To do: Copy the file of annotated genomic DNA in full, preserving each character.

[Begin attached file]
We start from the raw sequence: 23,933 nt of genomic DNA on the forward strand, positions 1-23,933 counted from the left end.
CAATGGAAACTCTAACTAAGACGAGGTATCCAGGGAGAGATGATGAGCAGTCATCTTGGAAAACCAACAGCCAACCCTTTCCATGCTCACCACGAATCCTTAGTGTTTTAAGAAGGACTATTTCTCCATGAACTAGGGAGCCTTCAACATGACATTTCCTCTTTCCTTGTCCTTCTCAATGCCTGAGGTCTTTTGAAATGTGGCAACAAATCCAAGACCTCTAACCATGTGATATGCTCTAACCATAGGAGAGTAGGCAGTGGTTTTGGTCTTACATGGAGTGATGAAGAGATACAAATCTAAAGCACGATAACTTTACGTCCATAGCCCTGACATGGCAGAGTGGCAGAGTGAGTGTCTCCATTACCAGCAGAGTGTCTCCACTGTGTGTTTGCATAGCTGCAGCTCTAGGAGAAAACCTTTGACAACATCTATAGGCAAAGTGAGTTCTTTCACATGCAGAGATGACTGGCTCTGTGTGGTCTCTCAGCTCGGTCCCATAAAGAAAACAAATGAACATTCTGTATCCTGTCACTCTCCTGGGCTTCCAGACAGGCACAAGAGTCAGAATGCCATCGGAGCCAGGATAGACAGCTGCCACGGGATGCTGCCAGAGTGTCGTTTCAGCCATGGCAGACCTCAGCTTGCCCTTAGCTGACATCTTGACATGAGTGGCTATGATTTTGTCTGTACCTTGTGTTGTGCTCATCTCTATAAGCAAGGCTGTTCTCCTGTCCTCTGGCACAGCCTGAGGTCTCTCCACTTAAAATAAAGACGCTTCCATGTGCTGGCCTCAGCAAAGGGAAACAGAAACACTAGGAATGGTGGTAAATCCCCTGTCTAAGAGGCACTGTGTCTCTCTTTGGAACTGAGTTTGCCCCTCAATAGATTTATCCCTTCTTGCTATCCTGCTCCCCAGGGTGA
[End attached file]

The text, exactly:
We start from the raw sequence: 23,933 nt of genomic DNA on the forward strand, positions 1-23,933 counted from the left end.
CAATGGAAACTCTAACTAAGACGAGGTATCCAGGGAGAGATGATGAGCAGTCATCTTGGAAAACCAACAGCCAACCCTTTCCATGCTCACCACGAATCCTTAGTGTTTTAAGAAGGACTATTTCTCCATGAACTAGGGAGCCTTCAACATGACATTTCCTCTTTCCTTGTCCTTCTCAATGCCTGAGGTCTTTTGAAATGTGGCAACAAATCCAAGACCTCTAACCATGTGATATGCTCTAACCATAGGAGAGTAGGCAGTGGTTTTGGTCTTACATGGAGTGATGAAGAGATACAAATCTAAAGCACGATAACTTTACGTCCATAGCCCTGACATGGCAGAGTGGCAGAGTGAGTGTCTCCATTACCAGCAGAGTGTCTCCACTGTGTGTTTGCATAGCTGCAGCTCTAGGAGAAAACCTTTGACAACATCTATAGGCAAAGTGAGTTCTTTCACATGCAGAGATGACTGGCTCTGTGTGGTCTCTCAGCTCGGTCCCATAAAGAAAACAAATGAACATTCTGTATCCTGTCACTCTCCTGGGCTTCCAGACAGGCACAAGAGTCAGAATGCCATCGGAGCCAGGATAGACAGCTGCCACGGGATGCTGCCAGAGTGTCGTTTCAGCCATGGCAGACCTCAGCTTGCCCTTAGCTGACATCTTGACATGAGTGGCTATGATTTTGTCTGTACCTTGTGTTGTGCTCATCTCTATAAGCAAGGCTGTTCTCCTGTCCTCTGGCACAGCCTGAGGTCTCTCCACTTAAAATAAAGACGCTTCCATGTGCTGGCCTCAGCAAAGGGAAACAGAAACACTAGGAATGGTGGTAAATCCCCTGTCTAAGAGGCACTGTGTCTCTCTTTGGAACTGAGTTTGCCCCTCAATAGATTTATCCCTTCTTGCTATCCTGCTCCCCAGGGTGA